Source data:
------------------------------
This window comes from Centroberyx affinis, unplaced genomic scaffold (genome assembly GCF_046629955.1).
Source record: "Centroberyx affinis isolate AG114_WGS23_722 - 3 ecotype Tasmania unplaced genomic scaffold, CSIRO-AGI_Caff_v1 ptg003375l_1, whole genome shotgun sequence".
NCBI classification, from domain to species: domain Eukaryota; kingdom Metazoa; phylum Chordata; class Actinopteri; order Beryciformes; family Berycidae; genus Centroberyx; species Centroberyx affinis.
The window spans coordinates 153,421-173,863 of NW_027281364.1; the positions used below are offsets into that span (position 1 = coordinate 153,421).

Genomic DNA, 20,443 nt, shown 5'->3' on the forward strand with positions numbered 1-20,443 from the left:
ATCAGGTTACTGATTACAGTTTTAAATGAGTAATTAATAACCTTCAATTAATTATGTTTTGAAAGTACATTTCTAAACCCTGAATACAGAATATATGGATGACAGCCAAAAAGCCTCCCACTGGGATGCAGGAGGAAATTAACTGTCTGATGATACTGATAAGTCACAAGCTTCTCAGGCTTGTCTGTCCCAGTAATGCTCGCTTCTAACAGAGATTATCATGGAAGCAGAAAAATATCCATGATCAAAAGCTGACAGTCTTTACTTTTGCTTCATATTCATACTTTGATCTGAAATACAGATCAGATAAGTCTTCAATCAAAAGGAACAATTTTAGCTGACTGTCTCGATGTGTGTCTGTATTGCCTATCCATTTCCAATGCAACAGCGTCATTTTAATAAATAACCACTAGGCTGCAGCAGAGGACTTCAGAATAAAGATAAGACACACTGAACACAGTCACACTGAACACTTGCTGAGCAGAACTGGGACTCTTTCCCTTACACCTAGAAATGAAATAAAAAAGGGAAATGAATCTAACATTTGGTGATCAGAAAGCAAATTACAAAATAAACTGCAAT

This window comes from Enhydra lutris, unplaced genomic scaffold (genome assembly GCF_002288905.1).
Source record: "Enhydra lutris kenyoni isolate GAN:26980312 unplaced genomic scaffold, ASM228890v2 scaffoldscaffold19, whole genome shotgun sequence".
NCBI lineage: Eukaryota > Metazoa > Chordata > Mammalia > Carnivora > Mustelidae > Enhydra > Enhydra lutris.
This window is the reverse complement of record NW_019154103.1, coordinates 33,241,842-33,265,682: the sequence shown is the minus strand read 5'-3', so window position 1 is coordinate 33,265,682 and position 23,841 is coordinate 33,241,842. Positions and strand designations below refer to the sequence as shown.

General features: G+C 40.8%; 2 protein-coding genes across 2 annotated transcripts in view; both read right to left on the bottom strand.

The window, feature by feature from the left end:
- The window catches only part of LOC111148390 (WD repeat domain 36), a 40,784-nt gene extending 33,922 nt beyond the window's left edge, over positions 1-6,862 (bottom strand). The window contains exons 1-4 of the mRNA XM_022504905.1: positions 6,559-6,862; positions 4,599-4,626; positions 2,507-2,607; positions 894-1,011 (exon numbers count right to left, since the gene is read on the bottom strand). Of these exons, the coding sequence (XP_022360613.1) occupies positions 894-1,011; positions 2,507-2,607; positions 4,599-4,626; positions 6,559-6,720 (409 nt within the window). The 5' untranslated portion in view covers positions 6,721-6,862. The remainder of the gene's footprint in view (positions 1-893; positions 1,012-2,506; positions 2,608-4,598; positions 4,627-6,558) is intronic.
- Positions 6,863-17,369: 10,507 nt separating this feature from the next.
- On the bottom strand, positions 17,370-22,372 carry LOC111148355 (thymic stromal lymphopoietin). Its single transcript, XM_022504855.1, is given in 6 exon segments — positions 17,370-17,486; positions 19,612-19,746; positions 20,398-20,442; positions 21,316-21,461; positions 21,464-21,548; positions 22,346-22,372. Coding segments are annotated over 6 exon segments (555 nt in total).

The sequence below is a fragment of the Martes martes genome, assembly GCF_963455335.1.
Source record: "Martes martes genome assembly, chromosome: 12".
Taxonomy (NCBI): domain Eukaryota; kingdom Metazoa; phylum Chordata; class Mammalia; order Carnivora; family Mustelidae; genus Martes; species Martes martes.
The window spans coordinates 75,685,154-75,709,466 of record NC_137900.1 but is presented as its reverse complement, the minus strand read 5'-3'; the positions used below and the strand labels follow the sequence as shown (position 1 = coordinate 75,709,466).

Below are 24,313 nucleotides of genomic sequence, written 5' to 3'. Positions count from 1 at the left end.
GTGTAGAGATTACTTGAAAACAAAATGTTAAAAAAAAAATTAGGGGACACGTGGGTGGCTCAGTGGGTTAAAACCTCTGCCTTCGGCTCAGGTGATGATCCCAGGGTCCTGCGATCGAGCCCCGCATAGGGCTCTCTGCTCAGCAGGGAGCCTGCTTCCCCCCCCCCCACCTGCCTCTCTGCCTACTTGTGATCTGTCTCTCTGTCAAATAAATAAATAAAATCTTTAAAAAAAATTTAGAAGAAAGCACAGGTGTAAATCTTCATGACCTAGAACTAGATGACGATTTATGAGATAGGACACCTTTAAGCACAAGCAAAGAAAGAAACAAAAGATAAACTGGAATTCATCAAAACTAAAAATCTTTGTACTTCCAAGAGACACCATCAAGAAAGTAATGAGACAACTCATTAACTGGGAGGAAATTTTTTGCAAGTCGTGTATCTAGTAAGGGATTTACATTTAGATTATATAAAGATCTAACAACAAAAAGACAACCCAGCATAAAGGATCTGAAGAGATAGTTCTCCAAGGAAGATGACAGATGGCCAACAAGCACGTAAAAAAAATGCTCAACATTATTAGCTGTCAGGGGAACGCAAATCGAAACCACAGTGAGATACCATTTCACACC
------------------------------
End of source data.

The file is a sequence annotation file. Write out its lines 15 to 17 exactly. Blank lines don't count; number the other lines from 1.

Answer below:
- On the bottom strand, positions 17,370-22,372 carry LOC111148355 (thymic stromal lymphopoietin). Its single transcript, XM_022504855.1, is given in 6 exon segments — positions 17,370-17,486; positions 19,612-19,746; positions 20,398-20,442; positions 21,316-21,461; positions 21,464-21,548; positions 22,346-22,372. Coding segments are annotated over 6 exon segments (555 nt in total).

The sequence below is a fragment of the Martes martes genome, assembly GCF_963455335.1.
Source record: "Martes martes genome assembly, chromosome: 12".